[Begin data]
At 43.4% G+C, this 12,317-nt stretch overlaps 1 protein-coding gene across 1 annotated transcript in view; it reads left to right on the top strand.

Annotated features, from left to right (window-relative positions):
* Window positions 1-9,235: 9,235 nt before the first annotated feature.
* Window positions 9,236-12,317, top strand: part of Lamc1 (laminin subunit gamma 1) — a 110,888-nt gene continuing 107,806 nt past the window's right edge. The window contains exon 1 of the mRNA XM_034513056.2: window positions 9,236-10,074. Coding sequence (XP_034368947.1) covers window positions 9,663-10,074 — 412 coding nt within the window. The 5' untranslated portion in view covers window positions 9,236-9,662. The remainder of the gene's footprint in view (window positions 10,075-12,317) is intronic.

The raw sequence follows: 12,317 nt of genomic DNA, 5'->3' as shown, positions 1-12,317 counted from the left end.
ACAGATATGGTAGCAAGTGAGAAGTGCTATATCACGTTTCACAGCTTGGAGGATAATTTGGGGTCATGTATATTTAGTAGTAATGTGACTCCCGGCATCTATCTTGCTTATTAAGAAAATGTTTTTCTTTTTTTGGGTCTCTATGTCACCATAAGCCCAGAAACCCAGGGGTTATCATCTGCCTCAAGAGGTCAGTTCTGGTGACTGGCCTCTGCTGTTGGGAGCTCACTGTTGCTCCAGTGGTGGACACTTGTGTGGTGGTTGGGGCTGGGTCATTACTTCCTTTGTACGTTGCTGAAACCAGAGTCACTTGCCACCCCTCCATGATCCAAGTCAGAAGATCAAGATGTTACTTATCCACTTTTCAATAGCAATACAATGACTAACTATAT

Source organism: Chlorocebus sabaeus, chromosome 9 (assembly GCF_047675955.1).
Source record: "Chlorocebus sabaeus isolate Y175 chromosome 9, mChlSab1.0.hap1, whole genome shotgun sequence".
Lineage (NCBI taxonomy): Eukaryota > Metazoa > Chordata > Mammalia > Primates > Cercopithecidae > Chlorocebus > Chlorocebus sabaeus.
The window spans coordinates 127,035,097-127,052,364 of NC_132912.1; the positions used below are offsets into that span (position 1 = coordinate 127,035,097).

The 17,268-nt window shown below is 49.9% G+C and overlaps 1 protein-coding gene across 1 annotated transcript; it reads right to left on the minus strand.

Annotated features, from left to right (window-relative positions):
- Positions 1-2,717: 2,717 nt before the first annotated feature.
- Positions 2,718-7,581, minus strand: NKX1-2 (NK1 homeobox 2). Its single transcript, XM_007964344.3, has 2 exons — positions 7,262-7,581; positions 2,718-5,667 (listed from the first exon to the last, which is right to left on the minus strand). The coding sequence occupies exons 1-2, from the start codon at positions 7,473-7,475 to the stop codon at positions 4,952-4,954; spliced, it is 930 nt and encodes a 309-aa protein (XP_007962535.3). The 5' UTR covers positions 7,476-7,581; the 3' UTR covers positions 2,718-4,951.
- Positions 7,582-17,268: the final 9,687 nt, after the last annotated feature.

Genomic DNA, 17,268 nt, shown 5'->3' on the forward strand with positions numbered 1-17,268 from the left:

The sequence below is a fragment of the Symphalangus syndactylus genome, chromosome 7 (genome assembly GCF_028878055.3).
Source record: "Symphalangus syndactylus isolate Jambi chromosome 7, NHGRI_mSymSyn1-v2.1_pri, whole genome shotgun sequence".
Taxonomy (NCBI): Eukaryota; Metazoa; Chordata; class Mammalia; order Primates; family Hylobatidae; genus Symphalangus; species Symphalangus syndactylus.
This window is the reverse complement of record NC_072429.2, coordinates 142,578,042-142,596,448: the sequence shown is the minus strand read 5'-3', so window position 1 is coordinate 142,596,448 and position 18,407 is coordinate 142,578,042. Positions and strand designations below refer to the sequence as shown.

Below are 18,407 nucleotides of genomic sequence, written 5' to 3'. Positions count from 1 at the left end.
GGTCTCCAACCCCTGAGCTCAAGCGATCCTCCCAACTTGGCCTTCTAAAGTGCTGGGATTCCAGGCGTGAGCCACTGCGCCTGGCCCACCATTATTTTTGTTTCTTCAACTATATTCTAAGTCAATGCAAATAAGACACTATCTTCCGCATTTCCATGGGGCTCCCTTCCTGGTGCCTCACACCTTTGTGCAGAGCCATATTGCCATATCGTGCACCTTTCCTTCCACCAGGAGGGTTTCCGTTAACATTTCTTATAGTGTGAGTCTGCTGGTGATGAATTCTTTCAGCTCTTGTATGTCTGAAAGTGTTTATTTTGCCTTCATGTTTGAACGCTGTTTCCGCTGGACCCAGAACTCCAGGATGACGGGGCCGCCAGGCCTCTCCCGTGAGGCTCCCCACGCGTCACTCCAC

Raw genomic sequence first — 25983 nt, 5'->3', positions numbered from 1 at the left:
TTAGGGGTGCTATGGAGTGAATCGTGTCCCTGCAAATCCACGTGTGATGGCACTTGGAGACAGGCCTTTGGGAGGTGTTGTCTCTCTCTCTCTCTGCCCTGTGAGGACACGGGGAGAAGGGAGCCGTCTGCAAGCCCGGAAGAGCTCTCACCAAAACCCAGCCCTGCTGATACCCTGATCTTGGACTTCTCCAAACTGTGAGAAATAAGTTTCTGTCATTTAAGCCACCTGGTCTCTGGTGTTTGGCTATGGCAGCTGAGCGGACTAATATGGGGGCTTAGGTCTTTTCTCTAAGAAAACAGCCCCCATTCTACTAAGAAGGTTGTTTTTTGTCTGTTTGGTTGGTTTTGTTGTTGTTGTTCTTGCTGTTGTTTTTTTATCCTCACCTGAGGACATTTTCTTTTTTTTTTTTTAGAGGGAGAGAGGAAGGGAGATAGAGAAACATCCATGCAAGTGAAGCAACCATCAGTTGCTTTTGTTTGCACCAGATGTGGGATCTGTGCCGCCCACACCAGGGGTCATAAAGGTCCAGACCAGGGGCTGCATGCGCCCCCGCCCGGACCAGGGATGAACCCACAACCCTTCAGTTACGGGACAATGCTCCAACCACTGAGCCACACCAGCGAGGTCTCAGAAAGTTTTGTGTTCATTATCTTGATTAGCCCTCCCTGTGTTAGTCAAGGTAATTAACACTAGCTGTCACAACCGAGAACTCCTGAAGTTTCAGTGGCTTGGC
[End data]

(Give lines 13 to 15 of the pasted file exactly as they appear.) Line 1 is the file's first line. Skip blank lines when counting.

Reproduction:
- Positions 1-2,717: 2,717 nt before the first annotated feature.
- Positions 2,718-7,581, minus strand: NKX1-2 (NK1 homeobox 2). Its single transcript, XM_007964344.3, has 2 exons — positions 7,262-7,581; positions 2,718-5,667 (listed from the first exon to the last, which is right to left on the minus strand). The coding sequence occupies exons 1-2, from the start codon at positions 7,473-7,475 to the stop codon at positions 4,952-4,954; spliced, it is 930 nt and encodes a 309-aa protein (XP_007962535.3). The 5' UTR covers positions 7,476-7,581; the 3' UTR covers positions 2,718-4,951.
- Positions 7,582-17,268: the final 9,687 nt, after the last annotated feature.